For more, see Home strippers face arrest in crackdown.

Go here for other posts on pre-foreclosure homeowner fixture stripping. foreclosure fixture stripping apple

NY AG Sues Firm Accused Of Peddling Deceptive Home Warranty Plans That Ripped Off Homeowners Nationwide; Obtains Court Order Freezing Company Cash

From the Office of the New York Attorney General:

  • Attorney General Andrew M. Cuomo [...] announced that his office has filed suit against National Home Protection, Inc. (NHP), a New York City-based company, and three principals, Leo Serrur, David Seruya, and Victor Hakim in New York Supreme Court in Manhattan for a deceptive home warranty scheme that defrauded consumers in New York and across the country out of hundreds of thousands of dollars.

  • The Attorney General also applied for and was granted a temporary restraining order freezing the bank accounts and other assets of the company and principals, and preventing NHP from selling any more of its home warranty plans out of New York pending further order by the Court.


  • NHP sells yearly home warranty plans that include promises to repair or replace consumers’ household systems and appliances that break during the contract term. However, the Attorney General’s investigation into the company revealed [among other things] that, more often than not, the company failed to honor these warranties and routinely denied customers’ valid claims for fraudulent reasons.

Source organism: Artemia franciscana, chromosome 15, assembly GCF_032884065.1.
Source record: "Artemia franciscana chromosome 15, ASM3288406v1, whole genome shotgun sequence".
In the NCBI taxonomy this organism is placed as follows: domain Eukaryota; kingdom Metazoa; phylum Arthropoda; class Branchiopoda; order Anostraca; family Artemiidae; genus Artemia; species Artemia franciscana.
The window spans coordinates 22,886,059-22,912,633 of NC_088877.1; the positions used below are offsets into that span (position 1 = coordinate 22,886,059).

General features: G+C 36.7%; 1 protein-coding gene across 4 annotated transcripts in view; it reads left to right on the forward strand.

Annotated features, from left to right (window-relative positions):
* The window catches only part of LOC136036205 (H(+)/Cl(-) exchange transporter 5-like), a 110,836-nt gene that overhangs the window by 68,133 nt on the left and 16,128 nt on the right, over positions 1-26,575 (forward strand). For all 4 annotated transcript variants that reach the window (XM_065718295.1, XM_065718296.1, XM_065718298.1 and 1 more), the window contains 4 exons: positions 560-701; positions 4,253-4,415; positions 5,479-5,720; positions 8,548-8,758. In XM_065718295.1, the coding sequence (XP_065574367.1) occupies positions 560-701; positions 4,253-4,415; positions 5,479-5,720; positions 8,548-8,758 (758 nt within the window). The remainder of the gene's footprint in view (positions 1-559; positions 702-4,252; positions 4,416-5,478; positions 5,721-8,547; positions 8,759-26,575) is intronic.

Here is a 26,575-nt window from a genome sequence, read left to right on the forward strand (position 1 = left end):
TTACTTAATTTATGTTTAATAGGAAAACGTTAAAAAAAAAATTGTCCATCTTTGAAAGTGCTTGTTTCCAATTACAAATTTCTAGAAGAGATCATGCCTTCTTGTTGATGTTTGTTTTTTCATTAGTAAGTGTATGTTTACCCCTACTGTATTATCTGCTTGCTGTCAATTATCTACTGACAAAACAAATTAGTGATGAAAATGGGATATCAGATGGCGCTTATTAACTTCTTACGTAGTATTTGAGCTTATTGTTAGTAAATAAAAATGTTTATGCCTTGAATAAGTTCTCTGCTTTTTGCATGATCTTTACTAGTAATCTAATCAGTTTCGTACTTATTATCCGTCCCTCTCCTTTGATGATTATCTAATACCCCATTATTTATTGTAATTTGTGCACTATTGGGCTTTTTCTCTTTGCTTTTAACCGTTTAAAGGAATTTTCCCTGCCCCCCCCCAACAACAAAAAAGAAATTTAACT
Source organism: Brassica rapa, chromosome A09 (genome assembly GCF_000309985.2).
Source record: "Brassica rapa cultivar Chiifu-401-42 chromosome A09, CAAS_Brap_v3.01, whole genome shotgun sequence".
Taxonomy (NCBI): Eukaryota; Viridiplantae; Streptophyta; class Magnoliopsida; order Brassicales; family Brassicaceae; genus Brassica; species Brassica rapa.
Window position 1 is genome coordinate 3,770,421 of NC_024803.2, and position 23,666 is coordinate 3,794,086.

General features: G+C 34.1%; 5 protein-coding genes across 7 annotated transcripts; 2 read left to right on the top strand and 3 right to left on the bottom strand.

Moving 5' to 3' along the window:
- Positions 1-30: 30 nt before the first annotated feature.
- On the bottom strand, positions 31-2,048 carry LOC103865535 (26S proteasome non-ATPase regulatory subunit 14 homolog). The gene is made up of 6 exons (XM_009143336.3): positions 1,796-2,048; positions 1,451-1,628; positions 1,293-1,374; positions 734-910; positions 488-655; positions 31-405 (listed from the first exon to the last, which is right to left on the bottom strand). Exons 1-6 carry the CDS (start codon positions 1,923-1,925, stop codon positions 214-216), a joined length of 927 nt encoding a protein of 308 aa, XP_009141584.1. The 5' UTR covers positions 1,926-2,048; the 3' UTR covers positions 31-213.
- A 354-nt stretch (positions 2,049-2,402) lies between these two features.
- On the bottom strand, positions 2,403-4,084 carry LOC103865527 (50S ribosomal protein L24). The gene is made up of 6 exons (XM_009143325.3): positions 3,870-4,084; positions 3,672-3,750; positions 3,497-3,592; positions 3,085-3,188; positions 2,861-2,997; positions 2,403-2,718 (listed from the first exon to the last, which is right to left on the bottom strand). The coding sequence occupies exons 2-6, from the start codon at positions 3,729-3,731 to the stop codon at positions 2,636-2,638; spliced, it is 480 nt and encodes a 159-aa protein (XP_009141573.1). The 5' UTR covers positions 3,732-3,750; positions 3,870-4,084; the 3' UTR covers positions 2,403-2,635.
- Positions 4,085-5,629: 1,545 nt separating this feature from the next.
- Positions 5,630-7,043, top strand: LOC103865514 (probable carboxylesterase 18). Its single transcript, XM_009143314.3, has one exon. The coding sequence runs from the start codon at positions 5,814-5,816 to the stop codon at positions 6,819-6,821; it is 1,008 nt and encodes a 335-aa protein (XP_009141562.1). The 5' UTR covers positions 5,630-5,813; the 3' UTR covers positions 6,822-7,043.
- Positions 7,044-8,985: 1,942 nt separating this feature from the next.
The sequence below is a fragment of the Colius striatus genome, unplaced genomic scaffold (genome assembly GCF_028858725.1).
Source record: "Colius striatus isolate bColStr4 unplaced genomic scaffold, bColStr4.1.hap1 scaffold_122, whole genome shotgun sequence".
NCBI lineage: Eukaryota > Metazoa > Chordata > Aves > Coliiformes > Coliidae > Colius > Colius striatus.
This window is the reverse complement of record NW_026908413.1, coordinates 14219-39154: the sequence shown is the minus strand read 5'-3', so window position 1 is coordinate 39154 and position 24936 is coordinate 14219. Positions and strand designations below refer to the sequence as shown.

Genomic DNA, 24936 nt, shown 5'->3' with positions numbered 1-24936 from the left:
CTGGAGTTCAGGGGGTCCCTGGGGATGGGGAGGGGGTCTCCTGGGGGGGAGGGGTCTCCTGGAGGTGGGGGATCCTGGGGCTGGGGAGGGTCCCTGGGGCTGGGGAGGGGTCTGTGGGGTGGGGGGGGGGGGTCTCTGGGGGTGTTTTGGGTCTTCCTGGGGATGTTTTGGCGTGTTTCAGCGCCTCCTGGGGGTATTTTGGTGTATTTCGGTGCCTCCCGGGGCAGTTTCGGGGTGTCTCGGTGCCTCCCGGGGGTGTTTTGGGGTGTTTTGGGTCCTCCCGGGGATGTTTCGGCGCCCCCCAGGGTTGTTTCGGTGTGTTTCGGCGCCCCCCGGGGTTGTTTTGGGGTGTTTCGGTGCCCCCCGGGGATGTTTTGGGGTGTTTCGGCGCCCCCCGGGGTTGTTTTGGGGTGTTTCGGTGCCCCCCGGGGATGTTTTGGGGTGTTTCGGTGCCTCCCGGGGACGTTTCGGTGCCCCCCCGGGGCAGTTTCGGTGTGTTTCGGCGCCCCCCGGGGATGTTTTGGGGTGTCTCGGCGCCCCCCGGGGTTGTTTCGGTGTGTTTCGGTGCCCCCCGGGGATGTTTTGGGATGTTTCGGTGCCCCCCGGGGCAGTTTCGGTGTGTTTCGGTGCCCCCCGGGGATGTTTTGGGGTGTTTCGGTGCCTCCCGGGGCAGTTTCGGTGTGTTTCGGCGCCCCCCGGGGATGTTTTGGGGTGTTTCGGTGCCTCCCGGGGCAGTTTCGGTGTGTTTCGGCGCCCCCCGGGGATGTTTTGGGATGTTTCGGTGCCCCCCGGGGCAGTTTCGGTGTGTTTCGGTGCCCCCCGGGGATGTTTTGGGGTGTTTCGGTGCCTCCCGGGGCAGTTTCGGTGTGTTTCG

For the rest of the allegations, see AG Cuomo Sues National Home Protection, Inc. For Home Warranty Scheme That Defrauded Consumers Nationwide Out Of Hundreds Of Thousands Of Dollars (New York-Based National Home Protection Victimized Consumers Across The Country By Failing to Honor Expensive Home Appliance and House System Warranties; To Ensure Restitution for Defrauded Consumers, Court Freezes Company and Principal Assets).

Thursday, May 21, 2009

Real Estate Agent Suspected Of Key Role In Mortgage Scam Now Accused Of Rent Skimming By Disgruntled Tenant

In Tampa, Florida, the St. Petersburg Times reports:

  • Tampa real estate agent Lori Polin played a key role in one of the state's "most dramatic" mortgage fraud schemes, according to Florida's attorney general. Polin is still an agent — and she's still engaged in questionable dealings, an angry tenant claims.

  • Jeff Cole, who rented Polin's Tampa condo, says she collected over $14,000 in rent yet stopped making mortgage payments and did not inform him that the bank was foreclosing — an increasingly common problem for tenants in a tanking real estate market. Polin, who still has a $50,000 homestead exemption, also asked Cole and his mother not to tell the bank she was renting out the condo for fear it would kill a sale, he said.